Assignments:

 

  1. EEI COLLABORATIVE CONFERENCE PRESENTATION (30% of course grade)

    Prepare and participate in a performance/art creation as part of Penn State's "The Ethics and Epistemologies of Ignorance" conference, March 26-28, 2004.

 

EEI Conference Presentation may be a singular image or a series, an animation, interactive web, installation, performance, or any form of visual expression. The focus is a visual response to how do we represent ourselves, how do we know ourselves, how is our knowledge of ourselves informed by Ethics and Epistemologies of Ignorance.

Conference speakers include Linda Martin Alcoff, Susan Babbitt, Robert Bernasconi, Peggy Zeglin Brand, Tina Chanter, Lorraine Code, Harvey Cormier, Penelope Deutscher, Marilyn Frye, Sandra Harding, Lisa Heldke, Sarah L. Hoagland, Charles Mills, Lucius Outlaw, Lynn Hankinson Nelson, Naomi Scheman, Gail Weiss. Select at least one reading authored by one of the philosophers above. Prepare a class presentation informing others about the reading and lead a discussion about issues raised in the reading relating the reading to at one or more of the themes of the course. Plan 30 minutes to include discussion. Six people will sign-up to present on Feb. 25 and five on March 17.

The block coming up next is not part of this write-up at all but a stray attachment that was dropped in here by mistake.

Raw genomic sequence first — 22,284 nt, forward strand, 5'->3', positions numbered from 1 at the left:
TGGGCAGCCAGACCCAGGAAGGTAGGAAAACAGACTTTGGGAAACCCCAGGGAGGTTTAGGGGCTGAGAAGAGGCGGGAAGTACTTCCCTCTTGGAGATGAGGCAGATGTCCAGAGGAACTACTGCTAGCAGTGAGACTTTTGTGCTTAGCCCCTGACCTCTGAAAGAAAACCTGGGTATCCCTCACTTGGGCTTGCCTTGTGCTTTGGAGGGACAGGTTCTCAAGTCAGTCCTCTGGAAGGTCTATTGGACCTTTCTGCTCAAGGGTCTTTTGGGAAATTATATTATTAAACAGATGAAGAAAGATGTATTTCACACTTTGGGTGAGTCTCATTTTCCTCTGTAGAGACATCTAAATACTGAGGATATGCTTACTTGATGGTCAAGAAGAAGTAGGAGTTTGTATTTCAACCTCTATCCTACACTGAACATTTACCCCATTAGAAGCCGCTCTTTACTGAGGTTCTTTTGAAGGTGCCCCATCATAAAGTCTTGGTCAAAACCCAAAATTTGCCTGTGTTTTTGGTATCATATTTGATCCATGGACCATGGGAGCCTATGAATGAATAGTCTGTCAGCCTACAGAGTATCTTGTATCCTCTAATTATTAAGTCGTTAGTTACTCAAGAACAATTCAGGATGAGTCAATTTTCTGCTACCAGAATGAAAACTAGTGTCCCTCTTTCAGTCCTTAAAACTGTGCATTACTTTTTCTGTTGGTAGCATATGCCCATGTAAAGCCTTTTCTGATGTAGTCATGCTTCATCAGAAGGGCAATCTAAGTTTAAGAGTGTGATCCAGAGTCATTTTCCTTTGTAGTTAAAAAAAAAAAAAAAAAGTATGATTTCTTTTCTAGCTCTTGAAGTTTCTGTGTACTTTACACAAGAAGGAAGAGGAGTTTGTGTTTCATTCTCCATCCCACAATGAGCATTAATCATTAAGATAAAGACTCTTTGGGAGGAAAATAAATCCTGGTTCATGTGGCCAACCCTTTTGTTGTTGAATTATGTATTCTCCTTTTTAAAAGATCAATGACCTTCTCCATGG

Preparation begins with a visualization activity on 1/14. There will be several in-class activities and discussions to develop the collaborative work. Post a literal portrait of you in the class (digital photo) on 1/14 and send an email to those in the class that is a metaphoric visualization of yourself. Discuss in the email how your knowledge of yourself is informed and misinformed. What informs how you know yourself? This begins our collaborative artwork for the Ethics and Epistemologies conference, March 26-28, 2004.